March 2009

Have you participated in an outstanding planning project in the last year?  Do you know someone who should be recognized for their leadership in planning? Nominate a project or person for one of the award categories below by Monday, April 6, 2009. The Sacramento Valley Section uses the State award application form. Section winners for all categories except the Local Vision Awards are submitted to the state for statewide awards.


Call Leslie Walker at (916) 456-9595 or email

For More Information

Please consult the California APA Award Program Policy, the Sacramento Valley Application Form, last year’s winners for the Sacramento Valley Section, and the Local Vision Awards.

By William W. Abbott

In 2006, the Santa Clara Valley Water District (“District”) adopted higher rates for groundwater pumping. These charges were imposed on water districts and utilities which pumped their own groundwater, including the Great Oaks Water Company (“Great Oaks”). Great Oaks subsequently filed suit seeking to set aside the increases claiming that the District had failed to comply with CEQA by not specifying the factual or evidentiary basis for the rate increases and that exemptions from CEQA are invalid because the District’s budget included monies dedicated to system expansion.

Continue Reading District Offered Sufficient Justification to Apply CEQA Exemption to Rate Setting for Groundwater Extraction Charges

For those of you that missed the Sacramento and Modesto seminars last month, you can now reserve a seat for the first ever Abbott & Kindermann, LLP seminar in Redding, California.

On April 7, 2009, Abbott & Kindermann, LLP will present it’s annual complimentary educational program for clients and colleagues interested in current land use, environmental, and real estate issues affecting commercial and residential development, real estate acquisition, easements, leasing and property acquisition, and mining.  

First Ever – Redding Conference

  • Date: Tuesday, April 7, 2009
  • Location: Hilton Garden Inn Redding , 5050 Bechelli Lane
  • Registration: 12:30 p.m. – 1:00 p.m.
  • Program: 1:00 p.m. – 4:00 p.m.

There is no charge for the programs and MCLE credits are available.

An RSVP will be required as space is limited. To reserve a spot now, call our office at (916) 456-9595. When calling, please specify which conference you will be attending.

By Glen Hansen

California’s eminent domain law permits acquisition of property only for a “proposed project” that is intended for public use. In City of Stockton v. Marina Towers, LLC (2009) 171 Cal.App.4th 93, ("Marina") the Court of Appeal, Third Appellate District held that the City of Stockton ("City") was unable to satisfy its burden of proving that it had the right to condemn property on its waterfront because the City’s resolution of necessity did not contain a sufficient project description.

Continue Reading Don’t “Condemn First, Decide What to do With the Property Later”

By Glen Hansen

When governmental agencies force owners of real property to remediate contaminated soil and groundwater, the owners will invariably attempt to recover the remediation costs from those persons or entities responsible for the contamination. That may include former owners of the property or former operators of facilities on the property. If the contamination has been present in the soil and groundwater for many years, a lawsuit to recover remediation costs from the responsible parties may be barred by the 3-year statute of limitations in Code of Civil Procedure section 338, subdivision (b). However, if the contamination is still migrating through the soil or groundwater, the plaintiff may be able to avoid the bar of the 3-year statute of limitations by alleging a continuing nuisance or trespass.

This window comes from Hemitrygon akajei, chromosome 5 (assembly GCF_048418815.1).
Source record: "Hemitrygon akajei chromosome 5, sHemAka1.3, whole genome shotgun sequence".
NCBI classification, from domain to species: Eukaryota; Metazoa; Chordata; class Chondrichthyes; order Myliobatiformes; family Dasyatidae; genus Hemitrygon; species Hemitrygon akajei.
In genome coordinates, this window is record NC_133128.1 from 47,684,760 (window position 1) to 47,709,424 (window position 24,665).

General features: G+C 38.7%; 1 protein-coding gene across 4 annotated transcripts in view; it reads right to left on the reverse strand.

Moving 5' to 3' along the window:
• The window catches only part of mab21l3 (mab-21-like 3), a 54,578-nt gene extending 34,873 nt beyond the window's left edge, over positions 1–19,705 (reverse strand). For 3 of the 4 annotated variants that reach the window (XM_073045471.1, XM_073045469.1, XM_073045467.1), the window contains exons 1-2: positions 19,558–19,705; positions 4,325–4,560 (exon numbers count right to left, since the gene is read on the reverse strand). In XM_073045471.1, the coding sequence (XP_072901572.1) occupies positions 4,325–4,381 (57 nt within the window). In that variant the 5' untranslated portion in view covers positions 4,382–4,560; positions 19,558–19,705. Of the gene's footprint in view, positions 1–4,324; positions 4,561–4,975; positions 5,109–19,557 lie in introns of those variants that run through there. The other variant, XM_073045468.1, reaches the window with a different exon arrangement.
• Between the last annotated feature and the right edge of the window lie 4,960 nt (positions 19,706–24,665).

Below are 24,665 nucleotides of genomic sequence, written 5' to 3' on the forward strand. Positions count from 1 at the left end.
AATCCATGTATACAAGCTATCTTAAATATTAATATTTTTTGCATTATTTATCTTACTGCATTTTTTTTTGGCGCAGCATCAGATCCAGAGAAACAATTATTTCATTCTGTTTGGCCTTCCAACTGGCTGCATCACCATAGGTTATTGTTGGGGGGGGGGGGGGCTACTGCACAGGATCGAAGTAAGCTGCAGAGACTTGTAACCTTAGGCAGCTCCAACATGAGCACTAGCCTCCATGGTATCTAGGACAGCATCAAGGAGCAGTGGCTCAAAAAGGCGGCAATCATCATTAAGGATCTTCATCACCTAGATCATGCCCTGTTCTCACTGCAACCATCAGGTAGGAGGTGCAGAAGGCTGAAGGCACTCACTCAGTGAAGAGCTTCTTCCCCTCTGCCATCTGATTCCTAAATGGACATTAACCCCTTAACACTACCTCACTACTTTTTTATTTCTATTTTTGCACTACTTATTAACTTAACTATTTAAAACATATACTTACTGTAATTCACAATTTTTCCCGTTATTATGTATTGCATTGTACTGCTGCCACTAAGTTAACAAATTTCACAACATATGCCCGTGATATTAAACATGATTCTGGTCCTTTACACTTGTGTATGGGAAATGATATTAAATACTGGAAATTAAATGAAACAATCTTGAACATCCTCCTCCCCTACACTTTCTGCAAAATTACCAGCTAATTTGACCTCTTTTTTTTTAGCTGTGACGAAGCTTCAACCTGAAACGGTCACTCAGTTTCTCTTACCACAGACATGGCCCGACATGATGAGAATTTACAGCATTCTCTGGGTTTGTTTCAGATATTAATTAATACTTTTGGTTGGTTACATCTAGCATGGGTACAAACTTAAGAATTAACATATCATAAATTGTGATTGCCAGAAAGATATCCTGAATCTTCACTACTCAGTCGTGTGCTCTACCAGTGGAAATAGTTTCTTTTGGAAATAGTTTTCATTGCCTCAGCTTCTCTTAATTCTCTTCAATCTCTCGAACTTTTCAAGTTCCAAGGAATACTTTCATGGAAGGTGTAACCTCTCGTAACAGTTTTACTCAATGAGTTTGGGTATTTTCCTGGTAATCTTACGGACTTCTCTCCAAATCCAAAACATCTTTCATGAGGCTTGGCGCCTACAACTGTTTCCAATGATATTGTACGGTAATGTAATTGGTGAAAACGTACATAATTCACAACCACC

By Cori Badgley

Sixells, LLC v. Cannery Business Park (2008) 170 Cal.App.4th 648 reminds buyers and sellers that when entering into a purchase agreement whereby the property must be subdivided, the Subdivision Map Act requires that a parcel map be filed prior to contracting for the sale or the sale must be expressly conditioned upon the approval and filing of a final map. The purchase and sale agreement between Sixells and Cannery Business Park failed to meet these requirements and was therefore void.

Continue Reading Using the Subdivision Map Act to Void an Unwanted Transaction

By William W. Abbott

We all are familiar with the State of California in its role in land planning and development as the uber regulator. But if you turn back the hands of time immediately before World War I, a different picture emerges; that of land developer.

Continue Reading An Historic Tale of Two Towns: The State of California as a Planner and Subdivider, Part I

By William W. Abbott

The Fourth Appellate District recently faced a similar CEQA timing question to that posed in Save TaraRiverwatch v. Olivenhain Municipal Water District (Gregory Canyon Ltd) (2009) 170 Cal.App.4th 1186, (reissued and ordered published January 30). The case involved a landfill operator, who applied for and received County approval to operate a landfill. This approval was preceded by an EIR, which was challenged for adequacy by Riverwatch and the City of Oceanside. The trial court agreed with Riverwatch that the water supply analysis was insufficient, and that as the EIR recognized that recycled water from the water district might be used in the event that groundwater proved to be insufficient, that the EIR had to assess the potential impacts associated with the use of the offsite recycled water. The trial court ruled in favor of the opponents and ordered the County to set aside the EIR approval.

Continue Reading Appellate Court Directs Developer-District Recycled Water Agreement To Be Set Aside Based Upon CEQA Violation